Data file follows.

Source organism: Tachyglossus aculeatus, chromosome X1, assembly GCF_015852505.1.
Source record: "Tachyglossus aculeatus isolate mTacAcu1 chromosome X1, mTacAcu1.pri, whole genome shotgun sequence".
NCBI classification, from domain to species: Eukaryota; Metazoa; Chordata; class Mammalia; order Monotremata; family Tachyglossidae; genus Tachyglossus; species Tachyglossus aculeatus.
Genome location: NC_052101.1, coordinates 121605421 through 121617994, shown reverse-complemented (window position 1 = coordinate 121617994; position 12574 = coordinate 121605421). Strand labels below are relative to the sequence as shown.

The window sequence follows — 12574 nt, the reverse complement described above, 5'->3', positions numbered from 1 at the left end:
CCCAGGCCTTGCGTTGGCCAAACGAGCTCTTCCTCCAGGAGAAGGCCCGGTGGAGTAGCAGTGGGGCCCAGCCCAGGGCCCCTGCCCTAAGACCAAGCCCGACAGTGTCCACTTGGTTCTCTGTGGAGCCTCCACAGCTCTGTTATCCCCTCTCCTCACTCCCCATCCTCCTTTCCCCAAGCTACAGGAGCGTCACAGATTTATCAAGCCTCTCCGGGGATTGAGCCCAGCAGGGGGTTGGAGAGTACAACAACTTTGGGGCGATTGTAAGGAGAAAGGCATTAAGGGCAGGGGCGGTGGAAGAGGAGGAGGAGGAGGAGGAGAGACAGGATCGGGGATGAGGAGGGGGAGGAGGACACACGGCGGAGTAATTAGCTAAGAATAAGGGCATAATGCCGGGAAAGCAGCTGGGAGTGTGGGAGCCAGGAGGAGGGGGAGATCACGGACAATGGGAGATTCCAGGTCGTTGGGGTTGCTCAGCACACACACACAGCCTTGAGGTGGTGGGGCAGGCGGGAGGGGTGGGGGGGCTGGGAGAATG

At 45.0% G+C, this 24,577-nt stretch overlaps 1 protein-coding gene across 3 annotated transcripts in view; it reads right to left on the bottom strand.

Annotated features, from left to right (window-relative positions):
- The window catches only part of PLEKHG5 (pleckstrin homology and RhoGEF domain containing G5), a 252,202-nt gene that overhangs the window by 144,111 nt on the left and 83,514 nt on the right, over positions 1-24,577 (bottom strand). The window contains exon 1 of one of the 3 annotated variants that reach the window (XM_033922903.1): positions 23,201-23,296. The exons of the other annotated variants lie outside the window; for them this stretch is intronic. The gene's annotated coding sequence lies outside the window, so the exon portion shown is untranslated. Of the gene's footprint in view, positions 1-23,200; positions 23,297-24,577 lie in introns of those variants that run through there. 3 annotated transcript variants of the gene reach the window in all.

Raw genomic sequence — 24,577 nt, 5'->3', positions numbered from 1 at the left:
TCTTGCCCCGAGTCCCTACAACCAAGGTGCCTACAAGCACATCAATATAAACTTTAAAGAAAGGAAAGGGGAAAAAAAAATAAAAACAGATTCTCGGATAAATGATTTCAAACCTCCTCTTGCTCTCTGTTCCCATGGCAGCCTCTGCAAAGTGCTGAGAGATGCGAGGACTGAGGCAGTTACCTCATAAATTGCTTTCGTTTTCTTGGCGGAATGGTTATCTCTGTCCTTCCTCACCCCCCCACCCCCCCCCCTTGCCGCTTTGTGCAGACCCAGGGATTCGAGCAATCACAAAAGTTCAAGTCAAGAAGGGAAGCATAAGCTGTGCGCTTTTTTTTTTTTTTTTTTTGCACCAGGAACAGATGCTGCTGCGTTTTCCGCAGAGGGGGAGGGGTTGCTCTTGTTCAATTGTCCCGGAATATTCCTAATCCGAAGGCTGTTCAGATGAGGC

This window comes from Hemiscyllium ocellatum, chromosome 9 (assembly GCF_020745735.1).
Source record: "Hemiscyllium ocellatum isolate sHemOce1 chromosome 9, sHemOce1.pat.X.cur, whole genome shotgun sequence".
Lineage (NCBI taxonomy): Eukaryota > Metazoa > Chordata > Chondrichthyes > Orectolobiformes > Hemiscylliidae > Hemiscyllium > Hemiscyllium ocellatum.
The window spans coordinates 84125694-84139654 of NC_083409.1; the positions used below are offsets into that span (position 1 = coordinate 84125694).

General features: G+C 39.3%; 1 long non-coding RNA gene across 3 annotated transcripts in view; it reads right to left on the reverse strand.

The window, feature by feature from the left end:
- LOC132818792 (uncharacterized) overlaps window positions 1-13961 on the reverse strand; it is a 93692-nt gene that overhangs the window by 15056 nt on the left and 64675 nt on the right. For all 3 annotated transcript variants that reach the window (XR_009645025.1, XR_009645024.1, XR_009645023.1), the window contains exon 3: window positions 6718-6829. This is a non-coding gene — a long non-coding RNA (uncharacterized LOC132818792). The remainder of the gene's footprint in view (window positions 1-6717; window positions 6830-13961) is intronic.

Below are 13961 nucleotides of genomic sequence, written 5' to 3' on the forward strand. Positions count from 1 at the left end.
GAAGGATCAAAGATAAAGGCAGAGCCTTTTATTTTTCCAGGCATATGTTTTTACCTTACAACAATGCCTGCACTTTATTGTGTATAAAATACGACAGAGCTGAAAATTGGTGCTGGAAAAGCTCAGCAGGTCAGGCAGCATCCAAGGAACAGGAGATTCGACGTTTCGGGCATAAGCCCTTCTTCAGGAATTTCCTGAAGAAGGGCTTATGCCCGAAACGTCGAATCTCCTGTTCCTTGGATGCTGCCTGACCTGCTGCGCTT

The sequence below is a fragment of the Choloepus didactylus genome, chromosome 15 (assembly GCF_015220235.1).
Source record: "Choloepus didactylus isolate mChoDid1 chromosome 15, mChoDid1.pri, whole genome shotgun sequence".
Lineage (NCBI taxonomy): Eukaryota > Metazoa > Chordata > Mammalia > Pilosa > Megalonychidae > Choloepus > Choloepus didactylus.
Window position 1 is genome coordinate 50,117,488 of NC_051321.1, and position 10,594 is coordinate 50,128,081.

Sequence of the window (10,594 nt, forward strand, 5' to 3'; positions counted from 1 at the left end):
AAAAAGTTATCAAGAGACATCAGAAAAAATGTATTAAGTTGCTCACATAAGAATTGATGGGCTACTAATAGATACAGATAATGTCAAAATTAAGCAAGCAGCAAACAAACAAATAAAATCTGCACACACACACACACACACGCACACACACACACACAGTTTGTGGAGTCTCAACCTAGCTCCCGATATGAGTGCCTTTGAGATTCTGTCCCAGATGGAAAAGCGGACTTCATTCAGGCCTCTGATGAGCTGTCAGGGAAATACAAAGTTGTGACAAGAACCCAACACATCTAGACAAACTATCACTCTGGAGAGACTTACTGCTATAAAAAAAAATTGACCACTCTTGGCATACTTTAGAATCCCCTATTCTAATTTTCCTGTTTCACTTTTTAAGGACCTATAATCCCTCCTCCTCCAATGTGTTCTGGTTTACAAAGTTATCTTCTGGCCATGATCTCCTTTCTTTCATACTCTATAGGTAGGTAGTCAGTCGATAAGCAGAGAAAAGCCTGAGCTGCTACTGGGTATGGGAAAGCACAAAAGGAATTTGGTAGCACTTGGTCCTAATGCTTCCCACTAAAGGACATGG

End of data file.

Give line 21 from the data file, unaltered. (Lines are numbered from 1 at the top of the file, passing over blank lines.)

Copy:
The sequence below is a fragment of the Choloepus didactylus genome, chromosome 15 (assembly GCF_015220235.1).